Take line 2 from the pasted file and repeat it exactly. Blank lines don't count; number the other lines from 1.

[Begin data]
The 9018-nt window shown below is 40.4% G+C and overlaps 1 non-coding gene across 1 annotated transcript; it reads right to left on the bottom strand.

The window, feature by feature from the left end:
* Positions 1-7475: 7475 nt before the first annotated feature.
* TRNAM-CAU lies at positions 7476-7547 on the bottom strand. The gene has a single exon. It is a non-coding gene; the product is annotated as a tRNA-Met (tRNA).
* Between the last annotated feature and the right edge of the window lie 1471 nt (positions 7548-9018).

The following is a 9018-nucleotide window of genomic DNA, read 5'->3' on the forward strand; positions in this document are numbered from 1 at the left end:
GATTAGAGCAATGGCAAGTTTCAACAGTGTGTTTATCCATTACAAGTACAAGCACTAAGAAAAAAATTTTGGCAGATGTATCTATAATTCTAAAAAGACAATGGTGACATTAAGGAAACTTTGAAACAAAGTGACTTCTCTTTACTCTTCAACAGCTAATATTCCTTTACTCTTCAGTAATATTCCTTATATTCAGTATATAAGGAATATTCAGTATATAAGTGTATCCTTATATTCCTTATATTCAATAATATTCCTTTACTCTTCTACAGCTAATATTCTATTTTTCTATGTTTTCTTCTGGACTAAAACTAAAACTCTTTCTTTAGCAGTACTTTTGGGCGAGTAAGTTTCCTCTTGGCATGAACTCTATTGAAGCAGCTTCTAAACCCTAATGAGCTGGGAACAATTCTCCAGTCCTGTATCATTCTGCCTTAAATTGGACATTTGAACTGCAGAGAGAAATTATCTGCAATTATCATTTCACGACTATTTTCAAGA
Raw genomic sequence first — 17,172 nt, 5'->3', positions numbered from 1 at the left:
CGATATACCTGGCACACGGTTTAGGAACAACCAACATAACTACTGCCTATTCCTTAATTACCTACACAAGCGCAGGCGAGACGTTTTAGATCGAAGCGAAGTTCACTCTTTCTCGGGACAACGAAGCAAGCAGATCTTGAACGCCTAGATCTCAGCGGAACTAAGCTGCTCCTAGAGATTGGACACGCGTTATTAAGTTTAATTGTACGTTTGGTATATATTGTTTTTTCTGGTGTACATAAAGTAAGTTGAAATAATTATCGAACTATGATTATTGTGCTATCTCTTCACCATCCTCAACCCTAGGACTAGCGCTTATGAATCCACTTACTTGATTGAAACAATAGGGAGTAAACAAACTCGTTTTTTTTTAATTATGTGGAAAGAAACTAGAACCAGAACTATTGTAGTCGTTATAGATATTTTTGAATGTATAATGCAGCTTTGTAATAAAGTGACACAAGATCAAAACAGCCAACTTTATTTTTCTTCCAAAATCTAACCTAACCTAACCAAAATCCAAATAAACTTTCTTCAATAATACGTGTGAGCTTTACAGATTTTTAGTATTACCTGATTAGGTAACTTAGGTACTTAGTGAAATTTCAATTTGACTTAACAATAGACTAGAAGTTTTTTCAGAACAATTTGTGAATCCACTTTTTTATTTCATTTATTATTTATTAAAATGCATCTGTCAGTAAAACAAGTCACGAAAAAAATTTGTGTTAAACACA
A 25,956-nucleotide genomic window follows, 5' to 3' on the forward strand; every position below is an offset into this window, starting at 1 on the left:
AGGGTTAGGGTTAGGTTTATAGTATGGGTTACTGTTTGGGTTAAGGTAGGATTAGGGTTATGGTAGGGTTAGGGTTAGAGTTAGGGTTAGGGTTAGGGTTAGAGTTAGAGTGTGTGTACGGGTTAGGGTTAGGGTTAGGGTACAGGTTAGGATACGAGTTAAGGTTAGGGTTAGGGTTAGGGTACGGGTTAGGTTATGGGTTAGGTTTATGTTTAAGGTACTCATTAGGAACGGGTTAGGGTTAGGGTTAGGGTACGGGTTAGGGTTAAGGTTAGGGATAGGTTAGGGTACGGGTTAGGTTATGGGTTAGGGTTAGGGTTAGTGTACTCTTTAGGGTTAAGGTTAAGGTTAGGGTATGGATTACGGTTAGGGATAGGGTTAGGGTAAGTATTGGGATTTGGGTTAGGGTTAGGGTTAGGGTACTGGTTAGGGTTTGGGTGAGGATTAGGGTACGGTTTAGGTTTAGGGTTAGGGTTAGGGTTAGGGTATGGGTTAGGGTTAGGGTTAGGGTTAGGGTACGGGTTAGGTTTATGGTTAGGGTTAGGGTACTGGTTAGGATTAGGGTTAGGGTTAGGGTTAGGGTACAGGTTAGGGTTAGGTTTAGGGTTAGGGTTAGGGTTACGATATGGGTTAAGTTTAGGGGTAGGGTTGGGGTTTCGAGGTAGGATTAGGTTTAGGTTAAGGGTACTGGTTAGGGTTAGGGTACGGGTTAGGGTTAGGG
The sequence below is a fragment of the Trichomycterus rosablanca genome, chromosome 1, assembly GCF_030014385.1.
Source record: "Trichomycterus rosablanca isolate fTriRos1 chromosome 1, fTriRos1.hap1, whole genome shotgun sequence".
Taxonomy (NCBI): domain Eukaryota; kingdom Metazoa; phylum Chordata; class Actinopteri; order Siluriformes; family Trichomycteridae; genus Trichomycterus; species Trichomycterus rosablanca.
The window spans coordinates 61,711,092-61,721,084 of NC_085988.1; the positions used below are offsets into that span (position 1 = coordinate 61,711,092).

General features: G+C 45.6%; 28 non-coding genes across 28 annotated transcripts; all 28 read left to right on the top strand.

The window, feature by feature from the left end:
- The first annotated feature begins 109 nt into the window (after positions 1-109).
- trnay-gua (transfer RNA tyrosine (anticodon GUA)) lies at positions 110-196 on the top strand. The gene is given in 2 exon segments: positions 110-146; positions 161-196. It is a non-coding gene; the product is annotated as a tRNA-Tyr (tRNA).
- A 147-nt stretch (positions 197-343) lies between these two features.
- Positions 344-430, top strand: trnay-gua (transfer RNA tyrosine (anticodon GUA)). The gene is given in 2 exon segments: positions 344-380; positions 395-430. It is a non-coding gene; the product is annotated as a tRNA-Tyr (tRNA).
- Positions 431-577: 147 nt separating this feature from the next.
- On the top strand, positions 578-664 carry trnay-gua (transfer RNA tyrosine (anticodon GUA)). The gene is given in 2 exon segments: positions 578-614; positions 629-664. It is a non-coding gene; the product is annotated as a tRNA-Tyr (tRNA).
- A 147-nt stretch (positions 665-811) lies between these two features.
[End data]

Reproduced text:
The window, feature by feature from the left end: